With their Khan's directives for mobility setting the upper limits of the new suit's mass, that in turn fixed just how much weaponry and armor could be installed to meet Fletcher's other requests for uprated performance. Now named the Gnome - keeping to the four elements theme of the first four additions to the Clans' Battle Armor ranks - the chassis was given the maximum protection possible for a Heavy as well as the most powerful jump jets available without the use of Jump Boosters, a technology which had not yet been developed (or copied) by the Clans. Able to jump just 60 meters, the Gnome drops below the critical threshold to generate a Target Movement Modifier due to distance moved, but it at least can gain the jump modifier, putting it ahead of the Kanazuchi, the closest Inner Sphere counterpart at the time of the Gnome's development. Perhaps more importantly, the Gnome's armor is one point less than the Kuritan suit, which means that the Clan design cannot withstand a hit by a Gauss Rifle, making its ability to avoid being struck in the first place even more vital.

     Continuing the comparison between the Gnome and Kanazuchi, the armament review is both good and bad for the Clan suit: its ER Small Laser inflicts the same damage as the Kanazuchi's Medium Laser, but its range is a third less; in compensation, the Gnome's missiles are longer ranged and have a slightly higher average damage per two-shot salvo, but those advantages are partially eroded by the Kanazuchi's ability to fire both its launchers in a single Turn and the option to use Infernos. The Gnome's lack of anti-personnel weaponry was initially not an issue, but the rules eventually changed allowing them to have an effect, so at close quarters that gives the Kanazuchi another plus. Despite those negatives, perhaps the most important advantage for the Gnome is that it operates in Points of five instead of squads of four, making a Gnome unit overall more effective, whether confronting Kanazuchis or attacking other enemy forces, providing the Point can close the range to bring its laser to bear, otherwise the Kuritan design is typically superior. That last point is a major caveat: the Gnome must get close to have its greatest effect, it simply lacks the sustained firepower to engage in longer range firefights.

     Whereas the Kanazuchi is basically a mobile defensive bunker, the Gnome is an assault unit, with a small "a". Given its limited mobility, it wants to ride into battle on an OmniMech, being deployed close to the enemy so that it can get in their pockets as quickly as possible. Although incapable of Anti-'Mech attacks, it can still be advantageous to get in the same hex as the target, removing that opponent's ability to fire at the Gnome while maximizing the accuracy of the Battle Armor's weapons. Depending upon the target, terrain and supporting enemy units, in other situations the Gnome should follow the standard Battle Armor creed and get into cover as close as possible, enabling the Point to shoot effectively while increasing their odds of survival. When operating independently, Gnomes should still try to get in tight, but the lower mobility compared to Elementals makes this very difficult in all but the worst terrain, since even a slow 'Mech like the Atlas can walk faster than the Battle Armor can jump. If trapped in such circumstances, the best a Gnome Point can hope for is that there's friendlies that can come to their aid, because two Advanced SRM2 shots are not going to deter many enemies.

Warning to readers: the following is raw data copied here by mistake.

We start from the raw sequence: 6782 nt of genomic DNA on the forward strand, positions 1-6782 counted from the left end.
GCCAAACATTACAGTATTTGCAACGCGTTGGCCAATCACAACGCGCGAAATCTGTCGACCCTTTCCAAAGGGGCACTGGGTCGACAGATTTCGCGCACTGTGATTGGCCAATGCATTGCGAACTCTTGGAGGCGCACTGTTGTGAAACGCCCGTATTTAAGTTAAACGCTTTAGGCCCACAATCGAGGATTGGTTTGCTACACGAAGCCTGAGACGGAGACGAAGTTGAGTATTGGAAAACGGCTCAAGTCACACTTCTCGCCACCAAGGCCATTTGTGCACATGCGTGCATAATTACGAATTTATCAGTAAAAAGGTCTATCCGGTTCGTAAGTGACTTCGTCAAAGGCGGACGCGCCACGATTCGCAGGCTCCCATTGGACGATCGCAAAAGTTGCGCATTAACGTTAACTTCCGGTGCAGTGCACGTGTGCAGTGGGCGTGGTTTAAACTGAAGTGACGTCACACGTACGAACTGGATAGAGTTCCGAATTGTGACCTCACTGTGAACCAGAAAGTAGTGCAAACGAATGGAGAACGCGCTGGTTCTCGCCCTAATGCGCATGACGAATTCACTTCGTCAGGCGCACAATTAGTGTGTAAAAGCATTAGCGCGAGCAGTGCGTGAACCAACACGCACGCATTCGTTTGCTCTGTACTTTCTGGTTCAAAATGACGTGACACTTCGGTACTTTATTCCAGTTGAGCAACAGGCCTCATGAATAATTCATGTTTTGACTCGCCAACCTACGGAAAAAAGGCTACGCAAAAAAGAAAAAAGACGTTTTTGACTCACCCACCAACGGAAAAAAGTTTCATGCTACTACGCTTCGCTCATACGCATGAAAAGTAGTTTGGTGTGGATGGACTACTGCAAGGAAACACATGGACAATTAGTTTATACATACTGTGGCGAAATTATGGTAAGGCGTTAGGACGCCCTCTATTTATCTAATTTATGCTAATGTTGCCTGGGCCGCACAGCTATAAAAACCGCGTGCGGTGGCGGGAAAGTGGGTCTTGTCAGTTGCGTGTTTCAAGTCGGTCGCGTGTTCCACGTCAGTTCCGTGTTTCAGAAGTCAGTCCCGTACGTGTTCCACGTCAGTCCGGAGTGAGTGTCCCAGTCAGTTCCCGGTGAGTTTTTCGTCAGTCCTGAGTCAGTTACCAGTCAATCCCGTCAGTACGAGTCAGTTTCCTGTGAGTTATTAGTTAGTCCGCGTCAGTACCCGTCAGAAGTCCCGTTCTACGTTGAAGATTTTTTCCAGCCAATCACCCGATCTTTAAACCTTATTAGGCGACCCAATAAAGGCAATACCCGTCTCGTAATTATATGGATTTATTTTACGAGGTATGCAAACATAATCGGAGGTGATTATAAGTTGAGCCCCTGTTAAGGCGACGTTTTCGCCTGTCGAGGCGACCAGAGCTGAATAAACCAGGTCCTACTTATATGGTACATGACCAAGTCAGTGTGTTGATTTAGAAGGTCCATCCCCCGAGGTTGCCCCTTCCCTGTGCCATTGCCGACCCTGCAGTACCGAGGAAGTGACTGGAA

Unfortunately for the original Gnome, the decision to not fit a Modular Weapon Mount to enable the installation of the ER Small Laser has ultimately proven unwise given the improvements in weapon technology. Initially, the Gnome held a major advantage over the Elemental as far as firepower was concerned, with longer ranged missiles that were more likely to strike with both in each salvo, plus a laser that had double the range and inflicted more damage. When the AP Gauss Rifle was introduced, the Gnome suffered a major blow to its previous superiority, and although it still held a damage advantage, the Elemental's sustained firepower now had better range to go with its higher mobility. Although the AP Gauss Rifle hadn't been invented at the time, in 3066 an improved Gnome variant was introduced that would potentially be able to address that problem, thanks to the addition of two Modular Weapon Mounts. Dubbed the Gnome (Upgrade), the new version also made the missile launcher detachable, a feature that has no effect in the BattleTech tactical game for Clan Battle Armor. Unfortunately, that's as good as it got for the original canon configuration which appears in Technical Readout 3058U, due to the choice of a pair of Bearhunter Superheavy Autocannons as the modular armament. The Bearhunter is one of those weapons that performed well in the roleplaying game where it was first introduced, but once converted to BattleTech stats it has proven to be simply awful. With poor range and equally bad accuracy, the Gnome would have been better off mounting Heavy Machine Guns or Micro Pulse Lasers, and the latter was added as a configuration by Record Sheets 3058Uu Clan & Star League, making the Gnome a decent knifefighter and anti-infantry suit.